Address (Korean): 서울시 서대문구 대현동 90-24번지 2층

Phone Number:  02-364-8771

Website: http://www.firstnepal.com/

Other blogs about First Nepal:

http://www.seouleats.com/2010/03/first-nepal-indian-and-nepalese.html

Carlos Eats Seoul: Taco & Rice Mexican Fusion (Edae)

After a few days of living in Seoul some friend and I took the Ewha Station back to Yonsei University. It is a bit of a faster route then walking through Sinchon and far less crowded. On the way we passed by a small hole-in-the-wall restaurant called Taco & Rice. It had all the signs of a good restaurant: crowded locals, location away from main street tourist traps, and a large menu of food that looked appetizing.

I finally had the chance to try it a few nights ago while walking home to Yonsei University. The employees speak a decent amount of English and are helpful when you order. There are about 3 seats there if you want to relax and eat there as well. The prices are reasonable as well and you’ll find many other Mexican-style joints in town charge more. A taco is 3,000 won and 5,000 won for a set, while a burrito with rice inside is 3,300 won and ~5000 won for a set depending on the size. A set includes some potato wedges with ketchup and a medium soda. They package the food nicely if you take it to-go.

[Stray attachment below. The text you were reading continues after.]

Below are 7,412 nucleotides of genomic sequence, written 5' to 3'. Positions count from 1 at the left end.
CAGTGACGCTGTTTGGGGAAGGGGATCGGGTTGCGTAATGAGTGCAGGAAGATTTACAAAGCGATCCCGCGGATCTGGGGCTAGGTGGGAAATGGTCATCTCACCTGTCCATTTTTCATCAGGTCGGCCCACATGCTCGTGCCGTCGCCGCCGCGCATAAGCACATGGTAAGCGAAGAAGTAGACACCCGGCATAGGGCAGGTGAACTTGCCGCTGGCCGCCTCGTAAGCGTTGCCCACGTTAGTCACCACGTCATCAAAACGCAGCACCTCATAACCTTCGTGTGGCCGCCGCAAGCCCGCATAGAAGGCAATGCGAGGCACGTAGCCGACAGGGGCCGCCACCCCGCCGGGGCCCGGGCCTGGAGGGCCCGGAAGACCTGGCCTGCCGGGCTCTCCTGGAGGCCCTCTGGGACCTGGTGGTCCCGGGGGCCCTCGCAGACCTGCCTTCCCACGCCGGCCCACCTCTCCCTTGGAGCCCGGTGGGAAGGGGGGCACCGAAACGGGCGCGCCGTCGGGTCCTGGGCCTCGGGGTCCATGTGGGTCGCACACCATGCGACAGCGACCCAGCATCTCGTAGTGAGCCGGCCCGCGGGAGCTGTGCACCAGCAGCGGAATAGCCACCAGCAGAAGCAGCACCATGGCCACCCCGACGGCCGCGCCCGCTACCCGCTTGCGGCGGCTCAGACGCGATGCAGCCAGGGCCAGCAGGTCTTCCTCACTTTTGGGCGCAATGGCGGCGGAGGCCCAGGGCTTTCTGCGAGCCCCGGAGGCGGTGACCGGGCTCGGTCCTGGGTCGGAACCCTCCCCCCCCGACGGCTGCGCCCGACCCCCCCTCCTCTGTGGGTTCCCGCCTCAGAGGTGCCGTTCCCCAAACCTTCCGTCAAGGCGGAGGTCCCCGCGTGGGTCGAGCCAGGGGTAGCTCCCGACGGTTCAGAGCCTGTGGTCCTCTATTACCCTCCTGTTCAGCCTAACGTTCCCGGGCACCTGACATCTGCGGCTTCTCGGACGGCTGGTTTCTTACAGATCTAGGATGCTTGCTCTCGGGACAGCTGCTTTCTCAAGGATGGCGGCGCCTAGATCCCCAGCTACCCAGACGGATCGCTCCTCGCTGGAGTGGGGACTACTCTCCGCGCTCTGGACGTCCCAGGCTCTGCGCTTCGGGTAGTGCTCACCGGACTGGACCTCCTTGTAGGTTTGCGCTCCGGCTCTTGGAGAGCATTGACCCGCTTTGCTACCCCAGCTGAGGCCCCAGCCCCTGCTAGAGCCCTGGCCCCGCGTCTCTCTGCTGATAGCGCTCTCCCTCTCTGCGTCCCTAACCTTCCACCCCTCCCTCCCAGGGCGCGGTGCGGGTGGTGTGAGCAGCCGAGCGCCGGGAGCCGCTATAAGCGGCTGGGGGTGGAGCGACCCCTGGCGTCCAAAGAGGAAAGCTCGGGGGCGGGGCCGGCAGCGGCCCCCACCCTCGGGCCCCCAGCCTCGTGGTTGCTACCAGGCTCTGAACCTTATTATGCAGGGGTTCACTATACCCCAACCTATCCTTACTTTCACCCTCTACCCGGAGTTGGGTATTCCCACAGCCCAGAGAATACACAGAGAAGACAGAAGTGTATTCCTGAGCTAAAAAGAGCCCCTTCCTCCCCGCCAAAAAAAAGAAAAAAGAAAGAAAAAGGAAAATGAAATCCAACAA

I tried the taco and was surprised at the good quality of the beef and how fresh the ingredients inside tasted, even the tortilla was surprisingly fresh. The salsa inside had a small kick to it, but it wasn’t your usual Korean hot sauce – a credit to this stands effort to not simply please regular Korean taste buds, but offer something different.

It does not taste better than some of the Mexican places in the United States, but for South Korea Mexican fusion it quickly became a favorite for me. They even use cilantro in their tacos & burritos – a sign of authenticity. I went back to try the burrito with rice and it was great. The burrito wasn’t too different from the taco. They have sour cream on the side for 400 won and I might add some next time. Their nachos are 2,300 won and they also have quesadillas with beef or chicken (chicken is cheaper as beef is more expensive in Korea).

Restaurant Name: Taco & Rice

Cuisine: Mexican

Neighborhood: Edae

Address: 서울 서대문구 대현동 56-74번지

Phone Number: 02-3291-5050

Daum ID: http://place.daum.net/place/Top.do?confirmid=13323958

Directions: 1) Take subway line 2 to Ewha Station exit 2) Go straight for about 3 minutes. It will be down in an alley on your left.